Today started with a trip to a bit of a hidden site, Minuteman Missile National Historic Site. National Park Service offers tours of one of the launch control facilities that could launch the missiles sitting in underground silos. Above ground are the support facilities, which on the outside look a bit like a pre-fabricated house or some small commercial building. The underground launch control center was connected by cable to ten missile in underground silos that it could launch. The control center was also connected to other launch control centers that could launch its own missiles. I found the tour rather interesting, but I also found it somewhat unnerving. The visitor’s center has a nice exhibit about not only the site but also the arms race and the members of the military who worked at these sites. The visitor’s center also has information about close calls during the Cold War. I found it all scary. I also consider current events, and it still scares me.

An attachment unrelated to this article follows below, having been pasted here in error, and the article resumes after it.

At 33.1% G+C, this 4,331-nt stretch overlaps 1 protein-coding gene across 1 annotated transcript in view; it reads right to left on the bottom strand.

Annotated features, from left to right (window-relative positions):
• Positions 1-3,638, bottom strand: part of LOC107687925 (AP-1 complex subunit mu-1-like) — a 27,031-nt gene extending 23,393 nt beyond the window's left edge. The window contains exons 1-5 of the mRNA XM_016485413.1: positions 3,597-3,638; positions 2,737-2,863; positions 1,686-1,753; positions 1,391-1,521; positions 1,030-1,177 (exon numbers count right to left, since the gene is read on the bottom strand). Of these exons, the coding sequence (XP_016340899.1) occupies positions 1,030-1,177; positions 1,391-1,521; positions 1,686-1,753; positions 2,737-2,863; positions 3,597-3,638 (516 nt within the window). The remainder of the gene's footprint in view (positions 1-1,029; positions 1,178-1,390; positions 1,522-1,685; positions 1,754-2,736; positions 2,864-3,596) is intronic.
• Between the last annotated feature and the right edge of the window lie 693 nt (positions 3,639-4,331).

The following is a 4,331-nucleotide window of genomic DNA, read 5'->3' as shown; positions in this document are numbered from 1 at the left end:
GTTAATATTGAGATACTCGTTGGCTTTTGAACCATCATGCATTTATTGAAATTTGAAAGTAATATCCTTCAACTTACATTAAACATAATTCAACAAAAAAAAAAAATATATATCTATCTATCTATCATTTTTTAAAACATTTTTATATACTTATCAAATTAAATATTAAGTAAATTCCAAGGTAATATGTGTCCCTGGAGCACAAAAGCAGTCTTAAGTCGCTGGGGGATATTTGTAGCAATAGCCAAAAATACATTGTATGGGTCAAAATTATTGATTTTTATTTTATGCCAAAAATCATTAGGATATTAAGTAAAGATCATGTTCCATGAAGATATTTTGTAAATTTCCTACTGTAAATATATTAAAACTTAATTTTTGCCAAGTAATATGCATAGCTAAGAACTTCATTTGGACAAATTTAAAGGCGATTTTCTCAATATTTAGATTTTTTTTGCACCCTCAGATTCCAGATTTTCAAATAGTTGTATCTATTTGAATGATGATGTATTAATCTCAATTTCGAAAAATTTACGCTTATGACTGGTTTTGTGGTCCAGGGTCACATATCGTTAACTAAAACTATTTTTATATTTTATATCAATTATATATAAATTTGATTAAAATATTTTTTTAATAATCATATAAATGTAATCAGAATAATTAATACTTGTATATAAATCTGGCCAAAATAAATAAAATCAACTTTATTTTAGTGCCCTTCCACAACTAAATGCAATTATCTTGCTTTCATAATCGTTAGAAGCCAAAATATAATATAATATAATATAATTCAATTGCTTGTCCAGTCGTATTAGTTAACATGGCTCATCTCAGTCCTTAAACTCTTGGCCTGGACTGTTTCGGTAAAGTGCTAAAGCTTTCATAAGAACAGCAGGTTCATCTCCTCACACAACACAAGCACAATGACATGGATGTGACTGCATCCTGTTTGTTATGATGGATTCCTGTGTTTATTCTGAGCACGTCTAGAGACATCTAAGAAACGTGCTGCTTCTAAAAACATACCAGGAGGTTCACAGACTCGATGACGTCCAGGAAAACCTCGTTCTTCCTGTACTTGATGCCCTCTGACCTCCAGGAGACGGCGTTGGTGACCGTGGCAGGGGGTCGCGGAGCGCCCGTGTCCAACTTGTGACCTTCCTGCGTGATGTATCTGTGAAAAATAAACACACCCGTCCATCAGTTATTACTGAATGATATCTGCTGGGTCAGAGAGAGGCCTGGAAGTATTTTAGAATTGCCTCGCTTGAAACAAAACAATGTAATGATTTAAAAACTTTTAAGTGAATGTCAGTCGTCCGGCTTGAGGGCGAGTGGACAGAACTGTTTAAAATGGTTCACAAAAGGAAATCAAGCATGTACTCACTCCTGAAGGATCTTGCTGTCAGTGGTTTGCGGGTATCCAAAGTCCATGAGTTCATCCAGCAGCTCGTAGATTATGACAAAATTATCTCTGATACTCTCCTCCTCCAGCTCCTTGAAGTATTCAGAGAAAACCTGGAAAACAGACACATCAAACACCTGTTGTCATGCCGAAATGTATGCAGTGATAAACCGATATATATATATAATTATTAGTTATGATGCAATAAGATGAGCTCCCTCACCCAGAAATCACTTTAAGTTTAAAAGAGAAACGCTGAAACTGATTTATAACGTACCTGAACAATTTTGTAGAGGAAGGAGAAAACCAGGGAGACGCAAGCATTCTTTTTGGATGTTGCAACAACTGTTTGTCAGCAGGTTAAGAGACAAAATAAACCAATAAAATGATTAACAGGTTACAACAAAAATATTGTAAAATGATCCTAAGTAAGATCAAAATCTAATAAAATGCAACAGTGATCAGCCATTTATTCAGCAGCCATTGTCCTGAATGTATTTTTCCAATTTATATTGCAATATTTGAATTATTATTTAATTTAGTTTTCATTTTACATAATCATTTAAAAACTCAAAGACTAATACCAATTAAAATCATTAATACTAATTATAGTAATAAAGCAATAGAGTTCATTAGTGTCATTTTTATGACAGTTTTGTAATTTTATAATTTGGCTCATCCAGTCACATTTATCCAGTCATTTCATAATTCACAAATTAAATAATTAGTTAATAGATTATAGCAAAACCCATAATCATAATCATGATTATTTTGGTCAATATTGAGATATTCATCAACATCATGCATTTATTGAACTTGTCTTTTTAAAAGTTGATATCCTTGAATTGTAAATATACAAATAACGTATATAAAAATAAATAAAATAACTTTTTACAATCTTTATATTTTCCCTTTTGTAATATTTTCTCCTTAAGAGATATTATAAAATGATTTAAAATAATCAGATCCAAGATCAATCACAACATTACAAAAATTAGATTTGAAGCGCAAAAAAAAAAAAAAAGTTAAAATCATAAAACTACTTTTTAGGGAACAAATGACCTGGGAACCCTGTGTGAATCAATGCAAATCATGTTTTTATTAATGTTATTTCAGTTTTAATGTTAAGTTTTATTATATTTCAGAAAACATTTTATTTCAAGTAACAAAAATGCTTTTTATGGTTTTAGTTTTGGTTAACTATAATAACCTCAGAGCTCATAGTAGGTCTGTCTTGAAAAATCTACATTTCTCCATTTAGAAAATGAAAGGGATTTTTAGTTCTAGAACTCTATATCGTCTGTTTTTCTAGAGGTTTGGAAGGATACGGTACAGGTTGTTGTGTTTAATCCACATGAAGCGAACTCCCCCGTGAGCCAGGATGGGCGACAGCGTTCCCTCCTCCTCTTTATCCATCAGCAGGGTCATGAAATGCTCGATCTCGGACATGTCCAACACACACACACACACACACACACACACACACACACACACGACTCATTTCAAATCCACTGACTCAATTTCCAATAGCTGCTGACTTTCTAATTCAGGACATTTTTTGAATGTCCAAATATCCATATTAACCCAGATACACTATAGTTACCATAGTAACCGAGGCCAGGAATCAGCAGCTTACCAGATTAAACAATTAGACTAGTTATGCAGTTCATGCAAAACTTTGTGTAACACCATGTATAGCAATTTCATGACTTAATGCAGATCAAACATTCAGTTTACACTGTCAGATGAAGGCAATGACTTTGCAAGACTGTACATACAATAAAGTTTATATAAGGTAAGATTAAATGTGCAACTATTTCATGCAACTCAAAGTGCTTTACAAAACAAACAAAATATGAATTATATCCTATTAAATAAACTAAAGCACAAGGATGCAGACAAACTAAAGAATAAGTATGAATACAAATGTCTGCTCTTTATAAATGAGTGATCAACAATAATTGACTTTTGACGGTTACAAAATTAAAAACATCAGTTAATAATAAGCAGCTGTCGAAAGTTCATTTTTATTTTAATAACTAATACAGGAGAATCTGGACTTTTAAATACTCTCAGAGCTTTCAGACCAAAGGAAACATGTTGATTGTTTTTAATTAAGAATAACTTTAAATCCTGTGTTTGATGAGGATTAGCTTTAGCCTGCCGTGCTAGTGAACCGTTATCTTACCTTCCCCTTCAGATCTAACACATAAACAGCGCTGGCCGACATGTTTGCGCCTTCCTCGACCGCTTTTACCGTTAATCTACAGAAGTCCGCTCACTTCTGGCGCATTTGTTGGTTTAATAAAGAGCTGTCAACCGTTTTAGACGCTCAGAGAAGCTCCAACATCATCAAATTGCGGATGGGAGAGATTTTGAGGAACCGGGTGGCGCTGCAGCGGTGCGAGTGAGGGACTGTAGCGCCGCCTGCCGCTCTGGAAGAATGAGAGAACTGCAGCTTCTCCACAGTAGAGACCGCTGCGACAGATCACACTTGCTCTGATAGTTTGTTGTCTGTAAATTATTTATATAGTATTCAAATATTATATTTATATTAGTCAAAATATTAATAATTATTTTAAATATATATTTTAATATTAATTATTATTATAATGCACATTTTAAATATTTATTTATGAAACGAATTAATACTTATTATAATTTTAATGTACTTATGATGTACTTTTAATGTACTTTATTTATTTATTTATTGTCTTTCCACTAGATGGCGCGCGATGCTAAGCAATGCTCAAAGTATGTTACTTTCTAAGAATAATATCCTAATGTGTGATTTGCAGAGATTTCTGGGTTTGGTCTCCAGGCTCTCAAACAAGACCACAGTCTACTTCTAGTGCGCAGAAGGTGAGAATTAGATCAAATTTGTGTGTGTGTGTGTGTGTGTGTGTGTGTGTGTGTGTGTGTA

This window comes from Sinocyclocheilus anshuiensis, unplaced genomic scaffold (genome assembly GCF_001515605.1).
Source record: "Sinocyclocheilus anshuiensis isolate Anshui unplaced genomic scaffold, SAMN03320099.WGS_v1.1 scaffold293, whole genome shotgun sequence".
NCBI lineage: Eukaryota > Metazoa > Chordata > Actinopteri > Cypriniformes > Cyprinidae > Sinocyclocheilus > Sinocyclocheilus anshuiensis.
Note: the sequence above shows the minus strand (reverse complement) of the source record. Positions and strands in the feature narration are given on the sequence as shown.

Inside, the above ground facilities pretty much resemble a dormitory. About the only way it differs from a dormitory is the security room, which is far more equipped than any college campus.
Through the security room is an elevator and ladder to the underground portion.
The underground portion consists of a small locker area that then leads to a giant steel door to the launch control center.
The launch control center is enclosed in a giant steel cylindrical container.
There are numerous support utilities connected to the launch control center. The center was made to withstand a nuclear blast, although not a direct hit. Numerous cables connects the center to the missiles it could launch as well as the command centers. It has support utilities like electricity and air.
Inside is rather antiquated looking equipment that could have been used to start World War III.